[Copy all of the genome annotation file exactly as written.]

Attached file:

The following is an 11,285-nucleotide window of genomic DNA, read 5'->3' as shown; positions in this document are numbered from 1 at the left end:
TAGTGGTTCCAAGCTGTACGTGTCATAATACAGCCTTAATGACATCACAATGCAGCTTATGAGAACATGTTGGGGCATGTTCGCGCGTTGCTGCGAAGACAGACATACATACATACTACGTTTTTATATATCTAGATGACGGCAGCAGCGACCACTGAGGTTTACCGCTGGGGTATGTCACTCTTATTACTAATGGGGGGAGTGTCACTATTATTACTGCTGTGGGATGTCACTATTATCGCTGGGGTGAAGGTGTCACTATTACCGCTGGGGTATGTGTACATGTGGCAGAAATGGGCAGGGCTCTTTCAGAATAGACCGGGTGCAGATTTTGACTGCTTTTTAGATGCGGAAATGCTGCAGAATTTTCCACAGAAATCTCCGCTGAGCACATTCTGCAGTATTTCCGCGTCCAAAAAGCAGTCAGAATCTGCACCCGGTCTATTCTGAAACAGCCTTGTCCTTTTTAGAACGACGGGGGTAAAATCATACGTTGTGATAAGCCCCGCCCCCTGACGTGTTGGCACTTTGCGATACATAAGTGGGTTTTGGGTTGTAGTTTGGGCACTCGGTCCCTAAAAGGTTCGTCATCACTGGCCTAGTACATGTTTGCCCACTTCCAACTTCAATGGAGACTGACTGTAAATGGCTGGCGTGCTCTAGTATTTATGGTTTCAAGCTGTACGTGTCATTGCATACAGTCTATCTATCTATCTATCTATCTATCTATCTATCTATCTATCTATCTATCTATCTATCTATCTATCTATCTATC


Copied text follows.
The following is an 11,285-nucleotide window of genomic DNA, read 5'->3' as shown; positions in this document are numbered from 1 at the left end:
TAGTGGTTCCAAGCTGTACGTGTCATAATACAGCCTTAATGACATCACAATGCAGCTTATGAGAACATGTTGGGGCATGTTCGCGCGTTGCTGCGAAGACAGACATACATACATACTACGTTTTTATATATCTAGATGACGGCAGCAGCGACCACTGAGGTTTACCGCTGGGGTATGTCACTCTTATTACTAATGGGGGGAGTGTCACTATTATTACTGCTGTGGGATGTCACTATTATCGCTGGGGTGAAGGTGTCACTATTACCGCTGGGGTATGTGTACATGTGGCAGAAATGGGCAGGGCTCTTTCAGAATAGACCGGGTGCAGATTTTGACTGCTTTTTAGATGCGGAAATGCTGCAGAATTTTCCACAGAAATCTCCGCTGAGCACATTCTGCAGTATTTCCGCGTCCAAAAAGCAGTCAGAATCTGCACCCGGTCTATTCTGAAACAGCCTTGTCCTTTTTAGAACGACGGGGGTAAAATCATACGTTGTGATAAGCCCCGCCCCCTGACGTGTTGGCACTTTGCGATACATAAGTGGGTTTTGGGTTGTAGTTTGGGCACTCGGTCCCTAAAAGGTTCGTCATCACTGGCCTAGTACATGTTTGCCCACTTCCAACTTCAATGGAGACTGACTGTAAATGGCTGGCGTGCTCTAGTATTTATGGTTTCAAGCTGTACGTGTCATTGCATACAGTCTATCTATCTATCTATCTATCTATCTATCTATCTATCTATCTATCTATCTATCTATCTATCTATCTATCTATC